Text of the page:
The rest of the story
EDITOR: As a physician, Charles Krauthammer knows how to read study abstracts. I can only assume that he intentionally left out other findings of the “Oregon Experiment” reported in the New England Journal of Medicine (“Examining the health care myths we live by,” Saturday):
“Although changes in health status are of great interest, they are not the only important potential benefit of expanded health insurance coverage. . . . In our study, Medicaid coverage almost completely eliminated catastrophic out-of-pocket medical expenditures.”
“We found that insurance led to increased access to and utilization of health care, substantial improvements in mental health, and reductions in financial strain, but we did not observe reductions in measured blood-pressure, cholesterol, or glycated hemoglobin levels.”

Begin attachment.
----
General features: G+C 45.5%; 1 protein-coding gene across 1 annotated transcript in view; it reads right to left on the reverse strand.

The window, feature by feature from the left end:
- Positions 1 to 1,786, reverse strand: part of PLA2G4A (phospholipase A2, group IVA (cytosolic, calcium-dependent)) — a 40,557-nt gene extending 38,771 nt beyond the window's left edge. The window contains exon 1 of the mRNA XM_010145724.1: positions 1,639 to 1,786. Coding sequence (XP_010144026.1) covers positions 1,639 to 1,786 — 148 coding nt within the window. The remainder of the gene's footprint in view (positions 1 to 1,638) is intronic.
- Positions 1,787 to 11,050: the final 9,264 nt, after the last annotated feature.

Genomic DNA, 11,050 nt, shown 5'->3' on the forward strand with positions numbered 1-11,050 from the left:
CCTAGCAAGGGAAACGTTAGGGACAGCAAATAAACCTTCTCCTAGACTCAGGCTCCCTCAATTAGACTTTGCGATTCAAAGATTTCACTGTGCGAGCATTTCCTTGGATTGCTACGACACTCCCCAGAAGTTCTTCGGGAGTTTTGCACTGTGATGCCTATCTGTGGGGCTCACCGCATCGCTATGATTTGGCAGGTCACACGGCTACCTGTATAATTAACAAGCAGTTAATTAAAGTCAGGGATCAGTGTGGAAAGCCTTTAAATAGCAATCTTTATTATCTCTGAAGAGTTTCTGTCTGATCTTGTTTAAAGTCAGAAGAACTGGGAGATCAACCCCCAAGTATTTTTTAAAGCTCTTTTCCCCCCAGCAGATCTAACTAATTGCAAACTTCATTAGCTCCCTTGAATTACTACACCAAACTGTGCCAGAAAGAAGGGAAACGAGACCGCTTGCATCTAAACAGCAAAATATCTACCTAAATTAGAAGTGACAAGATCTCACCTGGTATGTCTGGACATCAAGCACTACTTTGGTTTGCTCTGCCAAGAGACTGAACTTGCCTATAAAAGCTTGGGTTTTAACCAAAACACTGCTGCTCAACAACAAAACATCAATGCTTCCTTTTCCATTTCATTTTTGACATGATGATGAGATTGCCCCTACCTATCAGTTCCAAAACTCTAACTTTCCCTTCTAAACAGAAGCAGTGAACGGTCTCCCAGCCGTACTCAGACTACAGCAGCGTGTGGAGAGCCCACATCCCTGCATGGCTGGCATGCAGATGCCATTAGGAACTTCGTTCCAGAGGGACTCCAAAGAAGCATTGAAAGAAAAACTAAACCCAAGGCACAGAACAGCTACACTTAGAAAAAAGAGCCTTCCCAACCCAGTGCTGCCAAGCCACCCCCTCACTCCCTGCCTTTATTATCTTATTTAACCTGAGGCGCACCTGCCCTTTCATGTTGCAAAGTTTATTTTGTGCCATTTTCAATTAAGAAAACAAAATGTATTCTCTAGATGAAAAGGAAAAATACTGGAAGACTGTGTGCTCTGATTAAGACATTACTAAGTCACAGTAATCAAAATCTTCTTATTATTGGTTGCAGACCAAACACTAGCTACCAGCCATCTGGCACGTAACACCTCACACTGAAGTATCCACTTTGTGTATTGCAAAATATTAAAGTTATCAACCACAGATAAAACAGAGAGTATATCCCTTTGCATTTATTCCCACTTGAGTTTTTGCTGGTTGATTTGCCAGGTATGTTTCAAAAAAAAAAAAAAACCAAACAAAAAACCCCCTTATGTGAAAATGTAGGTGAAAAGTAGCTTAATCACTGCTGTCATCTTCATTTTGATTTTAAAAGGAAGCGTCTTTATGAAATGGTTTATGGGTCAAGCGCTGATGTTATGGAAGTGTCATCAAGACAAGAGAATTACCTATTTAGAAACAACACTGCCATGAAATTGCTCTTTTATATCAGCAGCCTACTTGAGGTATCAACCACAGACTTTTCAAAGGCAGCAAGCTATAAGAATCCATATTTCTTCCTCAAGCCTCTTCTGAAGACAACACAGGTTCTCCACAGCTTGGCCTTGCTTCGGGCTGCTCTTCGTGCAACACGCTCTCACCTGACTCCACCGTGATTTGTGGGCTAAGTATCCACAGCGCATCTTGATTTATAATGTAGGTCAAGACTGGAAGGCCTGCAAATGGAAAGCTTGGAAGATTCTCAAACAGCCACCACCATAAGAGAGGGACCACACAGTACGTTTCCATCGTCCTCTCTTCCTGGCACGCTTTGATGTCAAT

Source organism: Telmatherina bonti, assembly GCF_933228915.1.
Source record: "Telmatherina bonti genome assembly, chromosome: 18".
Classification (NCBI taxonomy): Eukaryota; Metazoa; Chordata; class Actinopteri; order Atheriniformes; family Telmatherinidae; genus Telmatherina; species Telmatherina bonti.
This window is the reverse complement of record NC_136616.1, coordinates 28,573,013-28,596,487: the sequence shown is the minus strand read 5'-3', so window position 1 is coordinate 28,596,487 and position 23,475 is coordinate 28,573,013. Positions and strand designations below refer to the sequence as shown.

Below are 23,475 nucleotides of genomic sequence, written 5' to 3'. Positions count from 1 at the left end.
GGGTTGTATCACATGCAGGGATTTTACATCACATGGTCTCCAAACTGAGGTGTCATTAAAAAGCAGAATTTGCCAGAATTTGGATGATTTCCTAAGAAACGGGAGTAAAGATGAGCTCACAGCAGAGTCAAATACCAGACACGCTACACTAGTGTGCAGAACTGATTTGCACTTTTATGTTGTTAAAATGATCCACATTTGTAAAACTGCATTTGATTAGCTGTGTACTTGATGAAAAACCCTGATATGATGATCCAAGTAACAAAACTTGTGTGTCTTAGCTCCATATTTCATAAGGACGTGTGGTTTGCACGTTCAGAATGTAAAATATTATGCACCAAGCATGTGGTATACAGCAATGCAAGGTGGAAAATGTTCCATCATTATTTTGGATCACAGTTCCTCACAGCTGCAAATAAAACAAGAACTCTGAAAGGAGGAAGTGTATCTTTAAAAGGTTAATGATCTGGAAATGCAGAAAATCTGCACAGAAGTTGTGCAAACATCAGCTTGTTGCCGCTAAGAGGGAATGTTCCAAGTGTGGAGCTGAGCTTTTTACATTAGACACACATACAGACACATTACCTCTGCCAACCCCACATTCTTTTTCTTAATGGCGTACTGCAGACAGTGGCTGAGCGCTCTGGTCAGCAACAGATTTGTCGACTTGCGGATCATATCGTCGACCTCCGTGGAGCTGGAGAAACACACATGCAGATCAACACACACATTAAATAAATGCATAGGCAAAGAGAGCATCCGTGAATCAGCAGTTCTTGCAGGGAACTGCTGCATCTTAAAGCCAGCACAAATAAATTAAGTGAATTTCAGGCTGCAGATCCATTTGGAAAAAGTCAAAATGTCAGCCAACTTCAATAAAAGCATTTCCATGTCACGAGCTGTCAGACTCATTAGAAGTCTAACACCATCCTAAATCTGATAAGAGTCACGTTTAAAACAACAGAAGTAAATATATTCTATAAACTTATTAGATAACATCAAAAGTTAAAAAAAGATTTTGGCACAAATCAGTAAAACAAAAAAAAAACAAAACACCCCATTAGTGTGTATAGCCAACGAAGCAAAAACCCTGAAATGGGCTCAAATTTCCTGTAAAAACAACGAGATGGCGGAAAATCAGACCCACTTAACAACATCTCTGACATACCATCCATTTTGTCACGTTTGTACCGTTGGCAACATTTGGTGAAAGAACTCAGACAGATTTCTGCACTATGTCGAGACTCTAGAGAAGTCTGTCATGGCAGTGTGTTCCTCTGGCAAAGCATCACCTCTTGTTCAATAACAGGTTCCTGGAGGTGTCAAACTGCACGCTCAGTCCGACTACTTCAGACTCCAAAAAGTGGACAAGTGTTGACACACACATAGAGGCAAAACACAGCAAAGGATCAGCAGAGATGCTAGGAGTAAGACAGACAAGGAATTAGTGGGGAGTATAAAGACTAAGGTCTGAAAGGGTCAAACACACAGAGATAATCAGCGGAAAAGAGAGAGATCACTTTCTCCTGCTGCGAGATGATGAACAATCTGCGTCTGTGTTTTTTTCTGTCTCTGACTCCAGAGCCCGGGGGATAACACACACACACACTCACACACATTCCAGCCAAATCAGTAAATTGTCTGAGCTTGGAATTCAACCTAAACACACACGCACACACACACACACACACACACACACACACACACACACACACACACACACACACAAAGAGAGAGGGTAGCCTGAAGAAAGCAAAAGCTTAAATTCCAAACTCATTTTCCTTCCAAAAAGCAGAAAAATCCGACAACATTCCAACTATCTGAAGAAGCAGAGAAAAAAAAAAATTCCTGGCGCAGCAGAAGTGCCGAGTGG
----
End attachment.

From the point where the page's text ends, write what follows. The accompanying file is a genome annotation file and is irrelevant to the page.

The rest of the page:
While one can surmise that increased access may over time lead to reductions in measured blood-pressure and the other physical health indices, the immediate benefit of improvements in mental health, reductions in financial strain and the elimination of catastrophic out-of-pocket medical expenditures is no mean achievement.
Shame on Krauthammer for only telling part of the story.